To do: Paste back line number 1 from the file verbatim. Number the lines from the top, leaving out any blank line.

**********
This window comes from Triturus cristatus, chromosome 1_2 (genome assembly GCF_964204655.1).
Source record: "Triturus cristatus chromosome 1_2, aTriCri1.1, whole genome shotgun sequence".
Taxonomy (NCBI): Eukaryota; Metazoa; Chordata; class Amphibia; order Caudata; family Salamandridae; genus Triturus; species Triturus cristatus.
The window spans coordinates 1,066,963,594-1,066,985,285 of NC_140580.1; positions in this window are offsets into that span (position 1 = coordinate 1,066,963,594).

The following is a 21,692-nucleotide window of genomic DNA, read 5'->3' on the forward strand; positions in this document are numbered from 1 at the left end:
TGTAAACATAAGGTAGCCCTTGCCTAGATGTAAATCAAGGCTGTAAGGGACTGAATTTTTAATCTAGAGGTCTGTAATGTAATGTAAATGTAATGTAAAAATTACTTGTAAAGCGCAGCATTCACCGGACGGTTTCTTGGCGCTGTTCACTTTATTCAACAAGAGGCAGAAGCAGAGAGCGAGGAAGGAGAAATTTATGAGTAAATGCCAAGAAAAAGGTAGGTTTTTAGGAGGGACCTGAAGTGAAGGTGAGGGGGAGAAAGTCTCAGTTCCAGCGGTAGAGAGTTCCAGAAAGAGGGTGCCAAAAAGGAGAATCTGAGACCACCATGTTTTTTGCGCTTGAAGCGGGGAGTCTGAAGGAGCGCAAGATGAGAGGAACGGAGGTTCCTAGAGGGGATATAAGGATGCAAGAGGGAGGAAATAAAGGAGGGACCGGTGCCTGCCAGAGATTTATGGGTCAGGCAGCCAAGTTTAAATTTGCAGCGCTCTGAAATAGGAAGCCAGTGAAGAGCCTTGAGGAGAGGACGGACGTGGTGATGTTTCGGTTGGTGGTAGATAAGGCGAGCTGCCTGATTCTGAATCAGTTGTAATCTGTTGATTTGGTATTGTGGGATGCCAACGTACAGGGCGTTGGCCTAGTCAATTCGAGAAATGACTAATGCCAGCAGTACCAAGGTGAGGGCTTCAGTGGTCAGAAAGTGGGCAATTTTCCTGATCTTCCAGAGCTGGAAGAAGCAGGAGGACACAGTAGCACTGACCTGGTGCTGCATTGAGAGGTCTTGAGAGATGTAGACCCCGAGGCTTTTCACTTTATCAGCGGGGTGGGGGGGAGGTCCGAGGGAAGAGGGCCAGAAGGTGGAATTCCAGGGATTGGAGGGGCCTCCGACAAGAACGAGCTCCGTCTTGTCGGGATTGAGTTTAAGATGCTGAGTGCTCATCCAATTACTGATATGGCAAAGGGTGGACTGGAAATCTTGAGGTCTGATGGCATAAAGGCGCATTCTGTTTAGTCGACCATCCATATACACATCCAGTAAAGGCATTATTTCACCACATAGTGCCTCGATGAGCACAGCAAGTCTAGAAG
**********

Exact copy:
This window comes from Triturus cristatus, chromosome 1_2 (genome assembly GCF_964204655.1).